To save on confusion in my story, any reference to mom, dad, or parents refers to my adoptive parents. Any time I am referring to my biological family, I will use the term "birth" or "biological".
My parents met, and were married in southern California. Both had spent a majority of their childhood, and all of their adult life in California. When they married, my dad already had a son from a previous marriage and my mom and dad were unable to have children. My mom wanted a child.
At the time, they were attending Calvary Chapel in Downey, California. Calvary had just started an adoption ministry called House of Ruth. Years later, I would write to the director, Karyn Johnson. She told me I was one of the first adoptions that House of Ruth helped to facilitate.
My mom and dad never hid the fact that I was adopted. I always knew. My mother had a cross-stitched picture that she kept on my wall in my bedroom. I still have it. It was of a mother holding an infant. The poem under it reads:
Not flesh of my flesh
Nor bone of my bone
But still, miraculously, my own
Never forget for a single minute,
You didn't grow under my heart
But in it.
That's how I always felt. My mom and dad told me how special I was. Because they got to pick me. That someone loved me enough to give me to my mom and dad, who could take care of me better and love me more. As a child, that made me feel wonderful.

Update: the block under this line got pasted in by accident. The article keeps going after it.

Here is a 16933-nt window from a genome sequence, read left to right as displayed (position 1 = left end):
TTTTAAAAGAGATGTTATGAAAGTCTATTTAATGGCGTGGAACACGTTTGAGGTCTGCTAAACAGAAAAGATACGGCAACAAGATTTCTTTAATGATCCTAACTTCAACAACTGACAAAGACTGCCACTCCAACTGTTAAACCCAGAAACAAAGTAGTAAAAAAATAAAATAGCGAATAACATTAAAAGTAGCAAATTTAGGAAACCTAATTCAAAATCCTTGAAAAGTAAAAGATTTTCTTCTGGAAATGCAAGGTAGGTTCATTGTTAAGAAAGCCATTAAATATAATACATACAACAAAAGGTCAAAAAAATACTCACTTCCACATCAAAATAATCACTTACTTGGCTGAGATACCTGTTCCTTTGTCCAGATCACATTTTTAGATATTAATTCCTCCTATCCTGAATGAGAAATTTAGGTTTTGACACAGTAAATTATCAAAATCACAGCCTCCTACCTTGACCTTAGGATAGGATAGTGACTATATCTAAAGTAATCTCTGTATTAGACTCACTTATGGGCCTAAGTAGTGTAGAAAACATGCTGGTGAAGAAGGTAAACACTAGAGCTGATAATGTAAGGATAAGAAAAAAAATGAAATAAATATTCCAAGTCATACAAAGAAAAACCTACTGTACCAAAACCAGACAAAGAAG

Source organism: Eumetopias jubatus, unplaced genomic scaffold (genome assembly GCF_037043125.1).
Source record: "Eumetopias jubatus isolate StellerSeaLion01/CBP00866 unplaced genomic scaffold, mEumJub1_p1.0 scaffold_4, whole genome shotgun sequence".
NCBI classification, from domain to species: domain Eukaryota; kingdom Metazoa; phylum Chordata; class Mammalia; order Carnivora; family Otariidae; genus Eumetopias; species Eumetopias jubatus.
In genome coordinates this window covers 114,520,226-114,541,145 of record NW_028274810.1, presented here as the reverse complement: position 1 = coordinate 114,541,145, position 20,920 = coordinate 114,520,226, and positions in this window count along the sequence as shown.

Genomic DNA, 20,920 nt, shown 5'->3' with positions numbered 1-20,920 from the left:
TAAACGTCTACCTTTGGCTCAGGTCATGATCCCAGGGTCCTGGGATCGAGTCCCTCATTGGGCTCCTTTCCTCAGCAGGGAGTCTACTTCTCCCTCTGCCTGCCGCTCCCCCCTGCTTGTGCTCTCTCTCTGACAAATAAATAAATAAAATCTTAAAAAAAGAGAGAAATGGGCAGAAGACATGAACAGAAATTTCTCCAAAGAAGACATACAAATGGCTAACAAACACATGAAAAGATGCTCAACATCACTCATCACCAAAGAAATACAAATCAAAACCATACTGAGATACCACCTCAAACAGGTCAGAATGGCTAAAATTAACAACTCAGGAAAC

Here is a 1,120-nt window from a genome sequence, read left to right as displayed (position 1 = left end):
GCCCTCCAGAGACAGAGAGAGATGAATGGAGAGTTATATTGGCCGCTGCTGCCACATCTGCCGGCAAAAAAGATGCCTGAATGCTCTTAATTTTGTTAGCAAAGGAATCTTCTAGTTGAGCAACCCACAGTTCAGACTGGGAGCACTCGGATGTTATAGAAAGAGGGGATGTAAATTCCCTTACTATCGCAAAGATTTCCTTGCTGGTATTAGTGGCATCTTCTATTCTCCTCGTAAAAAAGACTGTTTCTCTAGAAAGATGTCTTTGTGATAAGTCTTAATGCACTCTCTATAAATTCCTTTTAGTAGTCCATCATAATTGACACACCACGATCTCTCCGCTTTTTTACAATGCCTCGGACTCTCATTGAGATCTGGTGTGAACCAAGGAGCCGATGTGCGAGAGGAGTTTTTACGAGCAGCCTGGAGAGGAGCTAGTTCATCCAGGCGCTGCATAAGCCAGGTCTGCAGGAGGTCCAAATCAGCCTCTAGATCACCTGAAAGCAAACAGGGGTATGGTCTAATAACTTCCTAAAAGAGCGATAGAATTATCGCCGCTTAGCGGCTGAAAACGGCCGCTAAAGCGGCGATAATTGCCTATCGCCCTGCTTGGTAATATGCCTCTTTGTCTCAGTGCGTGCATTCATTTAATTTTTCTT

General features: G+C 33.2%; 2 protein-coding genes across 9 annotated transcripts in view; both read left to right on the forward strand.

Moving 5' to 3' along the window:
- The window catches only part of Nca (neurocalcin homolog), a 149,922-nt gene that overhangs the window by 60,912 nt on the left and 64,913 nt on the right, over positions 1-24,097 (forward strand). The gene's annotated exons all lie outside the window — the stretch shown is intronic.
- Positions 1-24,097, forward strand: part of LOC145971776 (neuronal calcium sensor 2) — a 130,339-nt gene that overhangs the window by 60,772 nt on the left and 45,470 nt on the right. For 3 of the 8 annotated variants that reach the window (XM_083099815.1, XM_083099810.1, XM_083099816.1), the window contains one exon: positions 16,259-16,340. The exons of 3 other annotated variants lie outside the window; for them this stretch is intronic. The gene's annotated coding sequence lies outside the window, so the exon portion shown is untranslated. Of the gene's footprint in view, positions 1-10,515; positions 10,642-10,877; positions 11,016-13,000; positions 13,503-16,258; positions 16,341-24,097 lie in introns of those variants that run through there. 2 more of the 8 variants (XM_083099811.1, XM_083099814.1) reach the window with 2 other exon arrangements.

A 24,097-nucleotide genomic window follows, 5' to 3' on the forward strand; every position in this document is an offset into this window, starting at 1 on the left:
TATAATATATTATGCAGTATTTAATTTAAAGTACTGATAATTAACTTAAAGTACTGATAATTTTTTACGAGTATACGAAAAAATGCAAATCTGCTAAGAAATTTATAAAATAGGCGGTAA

As I grew older, I learned a more about the story behind my adoption. It's never that simple, is it? When we are children, a child-like terminology can explain it all. As an adult, the story and details behind it make it so much more special.
My parents signed up on a list of adoptive parents through House of Ruth. Shortly after that, my parents moved to Tennessee. My father had spent his early childhood in Tennessee and still had family here. He and my mother moved and began their lives here, while waiting to hear something about a baby.
My mother had prayed and believed that God had promised her a baby girl. But it was 3 years and several let downs before I would enter the picture. And even my entrance was filled with drama. My mom tells me there were several birth mothers who pulled my parents' profile. They would be all excited....up to the point they found out that the baby would be living in Tennessee. I'm not sure, but I think there were people who still believed that there was no indoor pluming here.... and that we never wore shoes. (Totally not true, by the way...I have had indoor pluming my whole life. And we do wear shoes...most of the time ;P )
But my parents kept praying. And my mom kept believing that she'd get her baby girl.